• Join over 1.2 million students every month
  • Accelerate your learning by 29%
  • Unlimited access from just £6.99 per month

The Open Box Problem

Extracts from this document...

Introduction

The Open Box Problem AIM To determine the size of a square cut which makes the volume of the box as large as possible for any given rectangular sheet of card. I should also be able to come up with a formula to ..... ...read more.

Middle

This means that I have to work out the size of the open box which has the largest possible volume. Z (mm) Y (mm) X (mm) VOLUME OF BOX (mm�) 100 5 90 40500 100 10 80 64000 100 15 70 73500 100 20 60 72000 Z (mm) ...read more.

Conclusion

X (mm) VOLUME OF BOX (mm�) 100 17.1 65.8 74036.844 100 17.2 65.6 74017.792 100 17.3 65.4 73994.868 Z (mm) Y (mm) X (mm) VOLUME OF BOX (mm�) 100 17.21 65.58 74015.67344 100 17.22 65.56 74013.51619 100 17.23 65.54 74011.32027 Z (mm) Y (mm) X (mm) VOLUME OF BOX(mm�) 100 17.221 65.558 74013.29834 100 17.222 65.556 74013.0801 ...read more.

The above preview is unformatted text

This student written piece of work is one of many that can be found in our GCSE Number Stairs, Grids and Sequences section.

Found what you're looking for?

  • Start learning 29% faster today
  • 150,000+ documents available
  • Just £6.99 a month

Not the one? Search for your essay title...
  • Join over 1.2 million students every month
  • Accelerate your learning by 29%
  • Unlimited access from just £6.99 per month

See related essaysSee related essays

Related GCSE Number Stairs, Grids and Sequences essays

  1. Marked by a teacher

    Mathematics Coursework: problem solving tasks

    3 star(s)

    I will start with putting up tiles in a straight line, then look at two rows of tiles, then three rows of tiles and so fourth. As placing the results into table form proved successful, I will repeat the process again.

  2. Investigate Borders - a fencing problem.

    needed for border number 6 using the formula, I found out, above: nth term = 4 x 6 + 4 = 28 Common Difference nth Term Results My prediction was 28 which is the correct answer, for the number of squares needed for border number 6, and which also proves that the formula is in working order.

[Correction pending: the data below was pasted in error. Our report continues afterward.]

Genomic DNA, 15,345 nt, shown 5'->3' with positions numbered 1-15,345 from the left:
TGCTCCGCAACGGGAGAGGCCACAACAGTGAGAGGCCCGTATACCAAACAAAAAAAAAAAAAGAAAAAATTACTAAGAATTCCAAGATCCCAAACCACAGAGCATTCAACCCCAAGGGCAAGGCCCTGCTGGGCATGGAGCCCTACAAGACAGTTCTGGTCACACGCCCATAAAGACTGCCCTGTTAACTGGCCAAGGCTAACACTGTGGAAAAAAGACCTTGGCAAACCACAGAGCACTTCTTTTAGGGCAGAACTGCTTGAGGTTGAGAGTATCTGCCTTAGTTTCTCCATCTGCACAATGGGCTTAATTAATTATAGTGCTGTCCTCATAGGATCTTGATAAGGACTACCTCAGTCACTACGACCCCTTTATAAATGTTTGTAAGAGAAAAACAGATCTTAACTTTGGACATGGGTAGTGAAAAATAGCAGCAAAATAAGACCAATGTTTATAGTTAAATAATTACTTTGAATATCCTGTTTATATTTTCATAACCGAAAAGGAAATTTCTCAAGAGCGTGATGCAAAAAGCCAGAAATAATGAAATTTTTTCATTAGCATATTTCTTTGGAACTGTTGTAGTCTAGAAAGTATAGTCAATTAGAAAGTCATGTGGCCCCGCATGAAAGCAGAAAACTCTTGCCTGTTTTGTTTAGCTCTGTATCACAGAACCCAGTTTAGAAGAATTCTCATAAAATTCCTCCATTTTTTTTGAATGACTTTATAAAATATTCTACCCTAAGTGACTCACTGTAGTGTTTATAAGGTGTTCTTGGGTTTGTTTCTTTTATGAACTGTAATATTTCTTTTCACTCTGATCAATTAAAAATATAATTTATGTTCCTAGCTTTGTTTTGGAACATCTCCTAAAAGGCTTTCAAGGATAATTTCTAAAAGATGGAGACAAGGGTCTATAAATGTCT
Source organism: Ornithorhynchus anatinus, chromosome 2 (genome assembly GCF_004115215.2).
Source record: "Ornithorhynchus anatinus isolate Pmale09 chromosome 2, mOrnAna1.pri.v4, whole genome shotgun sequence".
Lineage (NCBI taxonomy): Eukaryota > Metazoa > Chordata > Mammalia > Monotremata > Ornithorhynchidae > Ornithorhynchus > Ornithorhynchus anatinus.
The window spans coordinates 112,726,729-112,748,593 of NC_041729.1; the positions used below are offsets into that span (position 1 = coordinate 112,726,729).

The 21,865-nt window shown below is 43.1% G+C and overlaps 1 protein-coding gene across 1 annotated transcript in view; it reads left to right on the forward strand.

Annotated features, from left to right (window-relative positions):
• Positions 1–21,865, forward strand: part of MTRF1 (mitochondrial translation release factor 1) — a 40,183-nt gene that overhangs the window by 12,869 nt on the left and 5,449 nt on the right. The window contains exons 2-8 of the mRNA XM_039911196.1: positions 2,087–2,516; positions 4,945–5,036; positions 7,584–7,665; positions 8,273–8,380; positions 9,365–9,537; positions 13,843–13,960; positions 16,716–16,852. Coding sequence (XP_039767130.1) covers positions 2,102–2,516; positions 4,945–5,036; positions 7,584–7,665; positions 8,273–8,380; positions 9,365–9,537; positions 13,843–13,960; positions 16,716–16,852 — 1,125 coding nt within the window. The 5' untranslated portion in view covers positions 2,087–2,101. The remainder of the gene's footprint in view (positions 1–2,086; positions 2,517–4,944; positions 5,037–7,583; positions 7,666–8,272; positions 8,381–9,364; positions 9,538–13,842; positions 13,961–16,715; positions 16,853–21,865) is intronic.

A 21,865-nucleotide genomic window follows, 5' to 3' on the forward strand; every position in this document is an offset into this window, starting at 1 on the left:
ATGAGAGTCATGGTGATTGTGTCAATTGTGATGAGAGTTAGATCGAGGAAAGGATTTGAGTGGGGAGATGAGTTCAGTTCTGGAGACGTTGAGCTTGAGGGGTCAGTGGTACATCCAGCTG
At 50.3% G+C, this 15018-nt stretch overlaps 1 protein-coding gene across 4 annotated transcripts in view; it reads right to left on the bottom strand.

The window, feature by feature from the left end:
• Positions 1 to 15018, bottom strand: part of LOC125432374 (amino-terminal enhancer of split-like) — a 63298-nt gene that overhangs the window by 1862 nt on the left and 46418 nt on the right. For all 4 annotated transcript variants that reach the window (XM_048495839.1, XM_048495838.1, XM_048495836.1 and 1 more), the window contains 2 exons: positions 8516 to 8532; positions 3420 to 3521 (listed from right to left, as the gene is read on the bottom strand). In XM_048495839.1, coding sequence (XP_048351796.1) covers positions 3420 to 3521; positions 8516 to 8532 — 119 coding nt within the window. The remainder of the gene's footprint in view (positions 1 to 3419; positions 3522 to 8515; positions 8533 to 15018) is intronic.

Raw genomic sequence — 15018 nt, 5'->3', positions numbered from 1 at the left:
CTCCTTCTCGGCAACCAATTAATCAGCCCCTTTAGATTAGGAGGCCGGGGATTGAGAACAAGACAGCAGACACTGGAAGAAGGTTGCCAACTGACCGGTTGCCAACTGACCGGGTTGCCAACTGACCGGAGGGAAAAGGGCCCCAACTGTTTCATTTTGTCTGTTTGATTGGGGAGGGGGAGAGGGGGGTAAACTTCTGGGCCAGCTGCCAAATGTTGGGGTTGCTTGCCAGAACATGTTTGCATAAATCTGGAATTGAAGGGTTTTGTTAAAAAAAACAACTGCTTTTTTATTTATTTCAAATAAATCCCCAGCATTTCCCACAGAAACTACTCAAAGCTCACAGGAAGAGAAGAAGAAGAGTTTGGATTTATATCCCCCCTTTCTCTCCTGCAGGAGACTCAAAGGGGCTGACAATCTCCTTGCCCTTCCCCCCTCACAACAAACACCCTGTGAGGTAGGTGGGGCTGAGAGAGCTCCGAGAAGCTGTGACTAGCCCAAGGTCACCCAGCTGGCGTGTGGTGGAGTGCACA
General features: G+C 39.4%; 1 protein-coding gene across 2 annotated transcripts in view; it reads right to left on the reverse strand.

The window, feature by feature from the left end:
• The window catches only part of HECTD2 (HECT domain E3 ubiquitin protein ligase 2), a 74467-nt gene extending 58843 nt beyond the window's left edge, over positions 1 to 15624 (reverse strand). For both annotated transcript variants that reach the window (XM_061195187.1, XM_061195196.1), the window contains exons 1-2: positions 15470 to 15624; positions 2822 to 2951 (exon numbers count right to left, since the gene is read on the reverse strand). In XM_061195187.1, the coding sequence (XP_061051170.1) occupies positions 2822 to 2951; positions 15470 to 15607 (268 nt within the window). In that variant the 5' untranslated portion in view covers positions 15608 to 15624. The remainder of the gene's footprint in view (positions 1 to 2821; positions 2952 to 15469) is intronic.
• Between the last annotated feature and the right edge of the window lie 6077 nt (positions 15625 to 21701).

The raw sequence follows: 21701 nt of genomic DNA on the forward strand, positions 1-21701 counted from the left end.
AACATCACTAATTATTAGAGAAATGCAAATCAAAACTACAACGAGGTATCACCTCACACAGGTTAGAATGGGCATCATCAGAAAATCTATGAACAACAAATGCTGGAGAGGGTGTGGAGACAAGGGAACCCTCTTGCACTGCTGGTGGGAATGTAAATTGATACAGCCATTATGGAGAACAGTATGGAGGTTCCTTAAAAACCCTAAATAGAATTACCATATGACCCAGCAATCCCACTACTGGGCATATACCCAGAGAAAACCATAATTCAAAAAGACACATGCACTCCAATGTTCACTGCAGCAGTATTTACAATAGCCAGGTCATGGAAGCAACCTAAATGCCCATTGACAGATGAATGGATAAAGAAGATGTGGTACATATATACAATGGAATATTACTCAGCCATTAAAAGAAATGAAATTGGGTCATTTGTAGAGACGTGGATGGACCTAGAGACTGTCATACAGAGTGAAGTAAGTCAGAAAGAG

1. Open box problem

    RECTANGLE Length (L) cm Width (W) cm Height (X) cm Volume cm3 10 8 0 0.00000 10 8 0.25 17.81250 10 8 0.5 31.50000 10 8 0.75 41.43750 10 8 1 48.00000 10 8 1.25 51.56250 10 8 1.5 52.50000 10 8 1.75 51.18750 10 8 2 48.00000 10 8 2.25 43.31250 10 8 2.5 37.50000 10 8 2.75

  2. Investigate the size of the cut out square, from any square sheet of card, ...

    32 divided by 3= 10.66666 (recurring) 16 divided by 3= 5.333333 (recurring) 3 divided by 32= 0.09375 3 divided by 16= 0.1875 This is my second investigation: 20cm by 10cm piece of card In the table above, you can see the largest volume produced (1.92.4499cm cubed)

  1. I am doing an investigation to look at borders made up after a square ...

    With the term-to-term rule I can predict the 6th border. As you can see, number of numbered squares goes up in 4. To work out the rule I will multiply 1 by 4. Then I will see if the answer is 12.

  2. The Open Box Problem

    5 320 5 6 6 6 216 6 4 4 7 112 7 2 2 8 32 As you can see from the table the largest volume of the open box was with the cut of 3cm. This shows that the cut out square that gives the 18cm by 18cm box its largest volume is 3cm.

  1. Open Box Problem.

    I used the same calculations do work out the volume of the open box except this time, I substituted the number 24 for the number 30. As you can see, the scatter diagram below also shows that the maximum volume of a 30cm by 30cm square occurs when the cut x is equal to 5.

  2. The Open Box Problem

    For each size of A (original piece of card) the volume increases to a maximum point decreases there after. Firstly I will find a general rule for the volume in terms of X and A. To find a general rule for the volume of any box, I will be using the following letters in place of numeric values.

  • Over 160,000 pieces
    of student written work
  • Annotated by
    experienced teachers
  • Ideas and feedback to
    improve your own work